The Council of the European Union maintains a public register of the documentation that is issued by European Union countries and others (PRADO). Note that the register it is not complete, so some UK immigration documents may not be included. The Home Office also publishes a guide for employers which provides an overview of different types of UK immigration documents that may be issued.
There will be instances when a person will be unable to provide original documentation, for example, where they have submitted their passport and/or BRP to the Home Office with a pending application, or where the Home Office has retained documentation following a refusal of an application.
Sometimes Home Office systems do not immediately show that an application has been made, for example, if it has only recently been submitted, so this may not be identified in a status check. In such instances, alternative evidence provided by the person or their legal representative can be accepted and the Home Office should be notified that an application has been made. Such evidence could include a copy of the application and proof of postage. A legal representative may also be able to provide a letter to confirm their client’s current status and progress of any pending applications. The Home Office will usually issue an acknowledgement letter to confirm receipt of an application but this can often be issued several weeks later.
For more information, see sections:
2.2.2 Continuing leave (3C leave)
When a person makes an application to extend their leave then they will continue to be lawfully present if certain conditions are satisfied, because their leave will be extended under section 3C of the Immigration Act 1971. When a person has 3C leave, any conditions attached to their previous leave will continue to apply until their application or appeal is concluded, for example, they may retain permission to work or recourse to public funds.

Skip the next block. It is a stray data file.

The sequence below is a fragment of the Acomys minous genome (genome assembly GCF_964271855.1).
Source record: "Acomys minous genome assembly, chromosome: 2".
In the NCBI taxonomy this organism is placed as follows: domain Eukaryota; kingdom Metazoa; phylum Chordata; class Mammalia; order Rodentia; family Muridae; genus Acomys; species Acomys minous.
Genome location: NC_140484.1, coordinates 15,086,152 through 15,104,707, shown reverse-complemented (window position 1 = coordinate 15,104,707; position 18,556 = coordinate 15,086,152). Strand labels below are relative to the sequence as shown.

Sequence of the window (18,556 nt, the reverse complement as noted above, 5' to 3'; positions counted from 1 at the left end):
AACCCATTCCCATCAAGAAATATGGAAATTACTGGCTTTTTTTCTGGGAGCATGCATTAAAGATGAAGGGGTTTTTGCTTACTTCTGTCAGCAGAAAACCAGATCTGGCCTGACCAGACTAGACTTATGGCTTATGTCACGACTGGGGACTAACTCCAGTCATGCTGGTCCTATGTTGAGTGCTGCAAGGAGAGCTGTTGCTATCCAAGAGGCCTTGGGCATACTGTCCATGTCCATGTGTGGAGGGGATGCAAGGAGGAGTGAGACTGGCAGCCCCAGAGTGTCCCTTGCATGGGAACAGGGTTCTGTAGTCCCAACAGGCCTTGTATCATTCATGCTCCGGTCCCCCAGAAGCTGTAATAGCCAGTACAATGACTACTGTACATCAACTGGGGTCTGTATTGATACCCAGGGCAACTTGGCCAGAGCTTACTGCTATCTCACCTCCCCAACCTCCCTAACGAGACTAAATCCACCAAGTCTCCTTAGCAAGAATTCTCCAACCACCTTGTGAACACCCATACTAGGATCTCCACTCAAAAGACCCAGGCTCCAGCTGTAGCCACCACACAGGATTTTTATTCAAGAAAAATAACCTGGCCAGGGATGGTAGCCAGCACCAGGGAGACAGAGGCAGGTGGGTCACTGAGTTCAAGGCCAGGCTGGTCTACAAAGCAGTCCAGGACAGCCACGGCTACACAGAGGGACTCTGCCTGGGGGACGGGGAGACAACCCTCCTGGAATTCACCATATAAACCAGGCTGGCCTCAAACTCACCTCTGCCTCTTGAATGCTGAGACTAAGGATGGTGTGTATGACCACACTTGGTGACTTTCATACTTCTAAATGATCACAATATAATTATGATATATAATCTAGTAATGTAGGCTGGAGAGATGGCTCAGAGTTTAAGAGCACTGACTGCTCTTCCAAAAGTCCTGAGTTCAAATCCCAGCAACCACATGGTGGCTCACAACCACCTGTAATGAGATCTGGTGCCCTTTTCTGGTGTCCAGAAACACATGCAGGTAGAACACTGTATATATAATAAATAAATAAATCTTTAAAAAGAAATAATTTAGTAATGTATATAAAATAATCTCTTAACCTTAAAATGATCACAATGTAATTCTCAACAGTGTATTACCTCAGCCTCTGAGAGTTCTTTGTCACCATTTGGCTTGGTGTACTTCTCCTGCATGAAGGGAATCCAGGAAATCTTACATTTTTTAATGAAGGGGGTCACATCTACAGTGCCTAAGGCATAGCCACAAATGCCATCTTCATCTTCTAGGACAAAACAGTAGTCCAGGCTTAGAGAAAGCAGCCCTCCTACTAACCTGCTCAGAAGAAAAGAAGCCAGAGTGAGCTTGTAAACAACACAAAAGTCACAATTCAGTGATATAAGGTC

3C leave applies when a person submits an application for
leave to remain before their previous leave expires and is still waiting for a decision from the Home Office after their leave has expired.
If the application is refused, 3C leave will only continue whilst the person is appealing this decision when:
- the application is refused after the person’s leave to remain has expired; and
- the person has lodged their appeal within the given deadline.
3C leave will stop if a person lodges an appeal after the given deadline, even if the court later accepts it as being made ‘out of time’.
Appeal time limits vary depending on the stage that the case is at in the appeal process so it will be necessary to need to seek advice from the person’s legal representative or the Home Office to establish whether they have 3C leave and remain lawfully present.
When 3C leave ends and the person has not been granted another form of leave to remain then they will become an overstayer.
For more information, see:
- Home Office Modernised Guidance 3C and 3D leave
2.2.3 EEA nationals and family members
European Economic Area (EEA) nationals and most of their family members are not required to obtain documentation from the Home Office to confirm their right to live in the UK because the right to reside under European law is acquired on the basis of a person’s circumstances. This means that the local authority will need to ask questions about the person, and their family member’s length of residence and activities whilst in the UK.
The Home Office will usually only be able to provide information about an EEA national or their family member when a person has applied for a document to confirm their right to reside or derivative right to reside in the UK, for example, an EEA registration certificate, family permit, residence card, permanent residence card, worker registration card or derivative residence card.
Where an EEA national or family member has a Home Office document, this still may not be sufficient to establish whether they have a right to reside if their circumstances have changed since the document was issued, so further enquiries will still need to be made.
For more information, see section:
2.2.4 How to request a Home Office status check
The Intervention and Sanctions Directorate (ISD) at the Home Office is responsible for providing immigration status information to local authorities.